how to successfully cut out grain
Cutting out grains and sugars is a great way to lose weight, but if you're going to do so, you need to replace those calories with something else! Beans, legumes & lentils are all a great way to add the extra calories that will keep you satiated and keep your blood sugar levels stable. The most common pitfall to any grain/sugar-free diet is a lack of calories. This ultimately leads to you feeling so hungry that you turn to high calorie high sugar foods, and possibly giving up on the diet altogether. The key to maintaining a healthy diet is in making sure you’re eating enough calories to sustain your energy levels.
Hummus is probably the most versatile way to add them to your diet. If you’re not a fan of chickpeas (or crave more variety) you can substitute chickpeas in recipes with any other bean. Hummus is a quick snack alternative, and goes great as a dip with any veggie. It’s easy to always have on hand in the fridge or to grab on-the-go at any grocery store. Hummus now comes in a variety of flavours – regular, garlic, red pepper, wasabi, masala, avocado, chipotle, olive, pine nut, and the list goes on! It’s also easy to make ahead at home. Here are some great ways to use hummus:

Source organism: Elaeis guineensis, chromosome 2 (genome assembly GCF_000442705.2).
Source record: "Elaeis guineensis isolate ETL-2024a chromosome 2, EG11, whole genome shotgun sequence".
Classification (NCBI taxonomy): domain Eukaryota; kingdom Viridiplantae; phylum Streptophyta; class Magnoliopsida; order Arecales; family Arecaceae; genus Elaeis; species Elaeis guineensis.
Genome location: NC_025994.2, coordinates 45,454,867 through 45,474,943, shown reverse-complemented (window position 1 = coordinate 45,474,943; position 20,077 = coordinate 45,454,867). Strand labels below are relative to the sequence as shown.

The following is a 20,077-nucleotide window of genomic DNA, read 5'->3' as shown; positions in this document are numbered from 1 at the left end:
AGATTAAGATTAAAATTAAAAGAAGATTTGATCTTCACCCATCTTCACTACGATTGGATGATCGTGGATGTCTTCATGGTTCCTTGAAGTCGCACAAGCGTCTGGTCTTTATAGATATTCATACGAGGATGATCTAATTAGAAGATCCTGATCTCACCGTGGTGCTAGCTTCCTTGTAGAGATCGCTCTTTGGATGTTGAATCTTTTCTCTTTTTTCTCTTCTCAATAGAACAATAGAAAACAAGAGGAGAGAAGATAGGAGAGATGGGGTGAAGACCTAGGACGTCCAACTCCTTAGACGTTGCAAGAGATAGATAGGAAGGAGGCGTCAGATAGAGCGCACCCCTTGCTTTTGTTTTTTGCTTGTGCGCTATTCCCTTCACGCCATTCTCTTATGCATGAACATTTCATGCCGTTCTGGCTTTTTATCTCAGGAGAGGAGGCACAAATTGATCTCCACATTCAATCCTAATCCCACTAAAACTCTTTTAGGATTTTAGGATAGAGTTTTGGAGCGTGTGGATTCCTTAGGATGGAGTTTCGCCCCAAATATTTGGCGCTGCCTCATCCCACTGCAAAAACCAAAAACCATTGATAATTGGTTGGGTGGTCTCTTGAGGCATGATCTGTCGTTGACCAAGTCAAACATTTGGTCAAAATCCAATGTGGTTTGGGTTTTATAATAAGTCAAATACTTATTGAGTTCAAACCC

1. On eggs – use hummus in deviled eggs as a replacement for the yolks. It also goes so well on an omelette, frittata or to top fried/scrampled/poached eggs.
2. As a salad dressing - just add your preference of vinegar - balsamic, white, apple cider, rice wine or lemon juice…then salt and pepper to taste and voila!
3. As a pasta sauce over zucchini noodles – mix a chopped tomato and a couple tbsps. of hummus to your noodles…it melts into a creamy sauce.
4. Add to soup stock to make a soup
5. It's great on fish use it as a dip or instead of tartar sauce.
6. On an avocado
7. On burgers – Hummus is for hamburgers. Use hummus as a spread for veggie, turkey, or beef burgers in place of traditional condiments like mayonnaise, ketchup, barbecue sauce, or mustard. You can also mix it right into your burger patties.
8. Hummus stuffed chicken breast
9. Mexican Layer Dip - Use hummus in your Mexican layer dip as a protein-packed sour cream replacement.Layer dip with guacamole refried beans hummus salsa chopped tomatoes cottage cheese